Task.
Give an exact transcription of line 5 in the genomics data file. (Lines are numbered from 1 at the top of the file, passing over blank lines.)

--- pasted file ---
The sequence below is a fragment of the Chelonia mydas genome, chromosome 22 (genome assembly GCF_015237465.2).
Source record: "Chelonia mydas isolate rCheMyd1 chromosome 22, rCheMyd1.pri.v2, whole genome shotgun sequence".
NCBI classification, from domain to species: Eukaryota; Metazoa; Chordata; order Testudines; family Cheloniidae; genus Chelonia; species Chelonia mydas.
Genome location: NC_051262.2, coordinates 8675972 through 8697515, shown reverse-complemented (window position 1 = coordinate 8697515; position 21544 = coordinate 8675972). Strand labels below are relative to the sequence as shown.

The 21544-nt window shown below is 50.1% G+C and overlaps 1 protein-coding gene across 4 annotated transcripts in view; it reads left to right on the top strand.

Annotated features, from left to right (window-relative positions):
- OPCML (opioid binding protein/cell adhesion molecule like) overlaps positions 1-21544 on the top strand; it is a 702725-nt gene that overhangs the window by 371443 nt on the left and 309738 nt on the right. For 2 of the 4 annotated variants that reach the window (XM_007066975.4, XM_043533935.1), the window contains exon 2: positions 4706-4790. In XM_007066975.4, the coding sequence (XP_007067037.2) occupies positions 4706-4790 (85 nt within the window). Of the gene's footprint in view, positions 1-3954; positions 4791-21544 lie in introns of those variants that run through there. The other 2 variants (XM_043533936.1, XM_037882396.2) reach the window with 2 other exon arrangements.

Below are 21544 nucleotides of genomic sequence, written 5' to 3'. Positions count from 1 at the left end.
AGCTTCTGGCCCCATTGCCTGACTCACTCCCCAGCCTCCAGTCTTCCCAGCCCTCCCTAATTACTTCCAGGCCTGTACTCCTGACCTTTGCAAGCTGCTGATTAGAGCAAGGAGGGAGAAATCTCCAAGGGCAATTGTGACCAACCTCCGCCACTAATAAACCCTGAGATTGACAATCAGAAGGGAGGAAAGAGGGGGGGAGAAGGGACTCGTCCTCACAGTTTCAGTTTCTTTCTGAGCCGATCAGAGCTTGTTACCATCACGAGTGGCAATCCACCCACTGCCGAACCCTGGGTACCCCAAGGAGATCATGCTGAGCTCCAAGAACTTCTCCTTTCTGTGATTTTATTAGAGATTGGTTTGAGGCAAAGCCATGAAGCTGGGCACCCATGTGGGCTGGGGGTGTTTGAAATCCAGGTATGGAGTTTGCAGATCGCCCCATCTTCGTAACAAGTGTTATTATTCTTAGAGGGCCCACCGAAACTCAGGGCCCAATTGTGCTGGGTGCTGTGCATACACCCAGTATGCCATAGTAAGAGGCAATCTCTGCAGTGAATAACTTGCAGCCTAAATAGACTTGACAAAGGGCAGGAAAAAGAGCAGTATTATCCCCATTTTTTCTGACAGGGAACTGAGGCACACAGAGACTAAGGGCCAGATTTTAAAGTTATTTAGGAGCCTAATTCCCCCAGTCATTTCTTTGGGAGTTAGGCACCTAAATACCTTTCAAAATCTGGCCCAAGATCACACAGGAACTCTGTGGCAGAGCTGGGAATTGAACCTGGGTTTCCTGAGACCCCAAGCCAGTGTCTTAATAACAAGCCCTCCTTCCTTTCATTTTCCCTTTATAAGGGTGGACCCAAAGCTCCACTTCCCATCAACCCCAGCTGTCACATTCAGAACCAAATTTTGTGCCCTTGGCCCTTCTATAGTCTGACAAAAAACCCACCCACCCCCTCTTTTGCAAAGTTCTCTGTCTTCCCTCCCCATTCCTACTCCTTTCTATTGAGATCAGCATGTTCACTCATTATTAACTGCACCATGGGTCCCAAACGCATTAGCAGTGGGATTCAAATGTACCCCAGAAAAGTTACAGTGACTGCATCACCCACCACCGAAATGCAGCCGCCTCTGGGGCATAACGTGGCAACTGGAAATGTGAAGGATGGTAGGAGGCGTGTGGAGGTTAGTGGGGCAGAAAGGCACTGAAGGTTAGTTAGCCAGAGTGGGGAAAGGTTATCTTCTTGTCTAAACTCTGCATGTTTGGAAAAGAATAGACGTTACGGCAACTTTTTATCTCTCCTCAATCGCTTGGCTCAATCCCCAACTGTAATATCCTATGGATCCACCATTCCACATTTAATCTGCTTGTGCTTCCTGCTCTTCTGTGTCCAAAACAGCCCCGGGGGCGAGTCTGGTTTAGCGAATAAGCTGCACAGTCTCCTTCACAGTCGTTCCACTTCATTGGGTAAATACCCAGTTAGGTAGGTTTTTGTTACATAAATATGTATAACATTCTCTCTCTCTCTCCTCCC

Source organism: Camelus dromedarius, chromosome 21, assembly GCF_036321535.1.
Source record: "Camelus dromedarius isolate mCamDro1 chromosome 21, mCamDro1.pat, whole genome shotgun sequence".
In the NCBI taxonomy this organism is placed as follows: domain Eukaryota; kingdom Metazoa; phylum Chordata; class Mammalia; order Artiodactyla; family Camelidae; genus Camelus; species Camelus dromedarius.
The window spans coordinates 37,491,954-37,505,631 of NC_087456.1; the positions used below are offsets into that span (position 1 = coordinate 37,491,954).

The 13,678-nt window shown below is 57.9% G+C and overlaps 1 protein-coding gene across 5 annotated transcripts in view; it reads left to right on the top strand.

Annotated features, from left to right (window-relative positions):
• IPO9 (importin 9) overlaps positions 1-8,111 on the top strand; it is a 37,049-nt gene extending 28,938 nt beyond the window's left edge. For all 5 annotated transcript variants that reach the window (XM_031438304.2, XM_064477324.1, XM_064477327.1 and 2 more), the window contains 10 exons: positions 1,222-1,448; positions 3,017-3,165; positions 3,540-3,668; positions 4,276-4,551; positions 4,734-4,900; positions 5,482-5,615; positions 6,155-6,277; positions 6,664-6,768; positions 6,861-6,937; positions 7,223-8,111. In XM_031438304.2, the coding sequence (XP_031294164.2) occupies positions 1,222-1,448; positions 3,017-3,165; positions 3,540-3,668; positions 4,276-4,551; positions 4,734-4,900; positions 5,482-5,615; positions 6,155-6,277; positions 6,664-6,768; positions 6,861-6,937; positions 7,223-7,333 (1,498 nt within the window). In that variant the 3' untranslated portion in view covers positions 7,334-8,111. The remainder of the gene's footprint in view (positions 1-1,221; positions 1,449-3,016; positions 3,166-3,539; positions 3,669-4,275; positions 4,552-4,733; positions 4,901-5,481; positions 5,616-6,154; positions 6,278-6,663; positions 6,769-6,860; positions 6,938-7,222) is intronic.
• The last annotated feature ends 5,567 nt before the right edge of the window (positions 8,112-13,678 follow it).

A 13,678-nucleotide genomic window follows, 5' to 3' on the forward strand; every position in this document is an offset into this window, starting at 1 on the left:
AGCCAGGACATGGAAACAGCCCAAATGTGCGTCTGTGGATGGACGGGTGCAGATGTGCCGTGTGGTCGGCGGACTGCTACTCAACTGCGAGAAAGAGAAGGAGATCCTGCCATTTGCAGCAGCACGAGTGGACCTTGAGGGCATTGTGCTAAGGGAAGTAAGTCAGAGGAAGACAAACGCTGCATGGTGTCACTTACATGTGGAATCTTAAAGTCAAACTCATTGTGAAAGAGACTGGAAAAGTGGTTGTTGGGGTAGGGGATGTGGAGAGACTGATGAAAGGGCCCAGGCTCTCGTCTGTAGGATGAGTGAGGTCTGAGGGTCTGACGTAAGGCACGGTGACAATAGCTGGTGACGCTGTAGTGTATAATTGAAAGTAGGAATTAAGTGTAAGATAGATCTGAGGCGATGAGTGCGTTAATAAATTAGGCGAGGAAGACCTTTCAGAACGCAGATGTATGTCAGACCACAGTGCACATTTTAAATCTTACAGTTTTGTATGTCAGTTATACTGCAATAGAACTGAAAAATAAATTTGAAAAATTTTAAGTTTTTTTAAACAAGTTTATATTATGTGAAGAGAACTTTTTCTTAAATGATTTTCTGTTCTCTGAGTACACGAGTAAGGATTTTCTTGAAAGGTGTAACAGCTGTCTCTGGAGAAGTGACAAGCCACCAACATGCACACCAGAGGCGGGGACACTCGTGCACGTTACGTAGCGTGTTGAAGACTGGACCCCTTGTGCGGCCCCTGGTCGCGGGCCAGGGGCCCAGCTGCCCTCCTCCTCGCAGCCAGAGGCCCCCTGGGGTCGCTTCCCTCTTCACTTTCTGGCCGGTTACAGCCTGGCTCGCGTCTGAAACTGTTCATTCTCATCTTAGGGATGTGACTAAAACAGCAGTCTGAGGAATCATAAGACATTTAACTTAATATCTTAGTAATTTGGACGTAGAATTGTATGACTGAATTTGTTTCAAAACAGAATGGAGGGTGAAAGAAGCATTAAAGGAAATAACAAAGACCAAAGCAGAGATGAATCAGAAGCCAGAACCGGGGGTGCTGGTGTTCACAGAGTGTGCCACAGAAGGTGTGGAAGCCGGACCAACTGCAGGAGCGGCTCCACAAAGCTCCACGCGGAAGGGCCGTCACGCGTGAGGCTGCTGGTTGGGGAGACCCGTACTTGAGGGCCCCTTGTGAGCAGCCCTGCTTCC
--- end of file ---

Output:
The 21544-nt window shown below is 50.1% G+C and overlaps 1 protein-coding gene across 4 annotated transcripts in view; it reads left to right on the top strand.